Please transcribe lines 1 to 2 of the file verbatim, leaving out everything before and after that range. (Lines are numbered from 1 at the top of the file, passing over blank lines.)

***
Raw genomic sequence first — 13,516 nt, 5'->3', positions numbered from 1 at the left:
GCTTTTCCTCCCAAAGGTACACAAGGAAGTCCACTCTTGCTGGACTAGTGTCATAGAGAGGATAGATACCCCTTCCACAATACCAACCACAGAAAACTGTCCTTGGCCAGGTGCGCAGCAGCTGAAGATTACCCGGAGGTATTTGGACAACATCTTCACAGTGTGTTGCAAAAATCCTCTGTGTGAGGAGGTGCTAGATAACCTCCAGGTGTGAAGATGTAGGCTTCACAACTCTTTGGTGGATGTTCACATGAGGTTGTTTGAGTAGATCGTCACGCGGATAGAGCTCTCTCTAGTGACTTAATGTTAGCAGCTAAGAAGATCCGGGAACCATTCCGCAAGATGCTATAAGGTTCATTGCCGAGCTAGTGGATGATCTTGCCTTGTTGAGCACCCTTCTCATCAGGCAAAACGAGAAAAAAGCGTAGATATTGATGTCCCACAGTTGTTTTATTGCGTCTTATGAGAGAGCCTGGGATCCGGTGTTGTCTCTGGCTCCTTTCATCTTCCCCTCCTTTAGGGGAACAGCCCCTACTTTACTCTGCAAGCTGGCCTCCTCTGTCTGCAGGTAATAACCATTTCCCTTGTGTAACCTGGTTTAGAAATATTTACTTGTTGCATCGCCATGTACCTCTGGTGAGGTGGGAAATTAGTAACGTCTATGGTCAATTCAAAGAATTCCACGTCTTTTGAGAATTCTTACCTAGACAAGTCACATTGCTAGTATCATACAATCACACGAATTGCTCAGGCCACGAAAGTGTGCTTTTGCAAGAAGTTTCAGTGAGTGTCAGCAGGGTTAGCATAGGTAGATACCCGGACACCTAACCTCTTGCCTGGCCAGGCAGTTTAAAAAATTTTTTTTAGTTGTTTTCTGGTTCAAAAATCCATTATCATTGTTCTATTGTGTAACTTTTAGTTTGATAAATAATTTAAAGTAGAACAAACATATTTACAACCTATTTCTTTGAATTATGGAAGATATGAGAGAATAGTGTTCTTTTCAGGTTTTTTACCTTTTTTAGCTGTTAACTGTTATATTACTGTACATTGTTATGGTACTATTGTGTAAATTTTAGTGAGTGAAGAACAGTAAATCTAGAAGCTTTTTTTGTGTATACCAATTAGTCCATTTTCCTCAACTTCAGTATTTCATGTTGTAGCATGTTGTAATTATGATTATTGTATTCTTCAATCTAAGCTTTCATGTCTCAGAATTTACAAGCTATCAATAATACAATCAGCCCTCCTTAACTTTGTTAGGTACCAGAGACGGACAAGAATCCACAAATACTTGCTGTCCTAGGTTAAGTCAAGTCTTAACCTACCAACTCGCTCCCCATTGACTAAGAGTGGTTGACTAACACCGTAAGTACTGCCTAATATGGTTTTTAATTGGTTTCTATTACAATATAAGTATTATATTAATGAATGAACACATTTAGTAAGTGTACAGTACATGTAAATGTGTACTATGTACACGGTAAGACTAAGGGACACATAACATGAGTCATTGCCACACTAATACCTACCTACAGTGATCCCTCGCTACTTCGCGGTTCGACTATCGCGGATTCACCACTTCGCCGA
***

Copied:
Raw genomic sequence first — 13,516 nt, 5'->3', positions numbered from 1 at the left:
GCTTTTCCTCCCAAAGGTACACAAGGAAGTCCACTCTTGCTGGACTAGTGTCATAGAGAGGATAGATACCCCTTCCACAATACCAACCACAGAAAACTGTCCTTGGCCAGGTGCGCAGCAGCTGAAGATTACCCGGAGGTATTTGGACAACATCTTCACAGTGTGTTGCAAAAATCCTCTGTGTGAGGAGGTGCTAGATAACCTCCAGGTGTGAAGATGTAGGCTTCACAACTCTTTGGTGGATGTTCACATGAGGTTGTTTGAGTAGATCGTCACGCGGATAGAGCTCTCTCTAGTGACTTAATGTTAGCAGCTAAGAAGATCCGGGAACCATTCCGCAAGATGCTATAAGGTTCATTGCCGAGCTAGTGGATGATCTTGCCTTGTTGAGCACCCTTCTCATCAGGCAAAACGAGAAAAAAGCGTAGATATTGATGTCCCACAGTTGTTTTATTGCGTCTTATGAGAGAGCCTGGGATCCGGTGTTGTCTCTGGCTCCTTTCATCTTCCCCTCCTTTAGGGGAACAGCCCCTACTTTACTCTGCAAGCTGGCCTCCTCTGTCTGCAGGTAATAACCATTTCCCTTGTGTAACCTGGTTTAGAAATATTTACTTGTTGCATCGCCATGTACCTCTGGTGAGGTGGGAAATTAGTAACGTCTATGGTCAATTCAAAGAATTCCACGTCTTTTGAGAATTCTTACCTAGACAAGTCACATTGCTAGTATCATACAATCACACGAATTGCTCAGGCCACGAAAGTGTGCTTTTGCAAGAAGTTTCAGTGAGTGTCAGCAGGGTTAGCATAGGTAGATACCCGGACACCTAACCTCTTGCCTGGCCAGGCAGTTTAAAAAATTTTTTTTAGTTGTTTTCTGGTTCAAAAATCCATTATCATTGTTCTATTGTGTAACTTTTAGTTTGATAAATAATTTAAAGTAGAACAAACATATTTACAACCTATTTCTTTGAATTATGGAAGATATGAGAGAATAGTGTTCTTTTCAGGTTTTTTACCTTTTTTAGCTGTTAACTGTTATATTACTGTACATTGTTATGGTACTATTGTGTAAATTTTAGTGAGTGAAGAACAGTAAATCTAGAAGCTTTTTTTGTGTATACCAATTAGTCCATTTTCCTCAACTTCAGTATTTCATGTTGTAGCATGTTGTAATTATGATTATTGTATTCTTCAATCTAAGCTTTCATGTCTCAGAATTTACAAGCTATCAATAATACAATCAGCCCTCCTTAACTTTGTTAGGTACCAGAGACGGACAAGAATCCACAAATACTTGCTGTCCTAGGTTAAGTCAAGTCTTAACCTACCAACTCGCTCCCCATTGACTAAGAGTGGTTGACTAACACCGTAAGTACTGCCTAATATGGTTTTTAATTGGTTTCTATTACAATATAAGTATTATATTAATGAATGAACACATTTAGTAAGTGTACAGTACATGTAAATGTGTACTATGTACACGGTAAGACTAAGGGACACATAACATGAGTCATTGCCACACTAATACCTACCTACAGTGATCCCTCGCTACTTCGCGGTTCGACTATCGCGGATTCACCACTTCGCCGA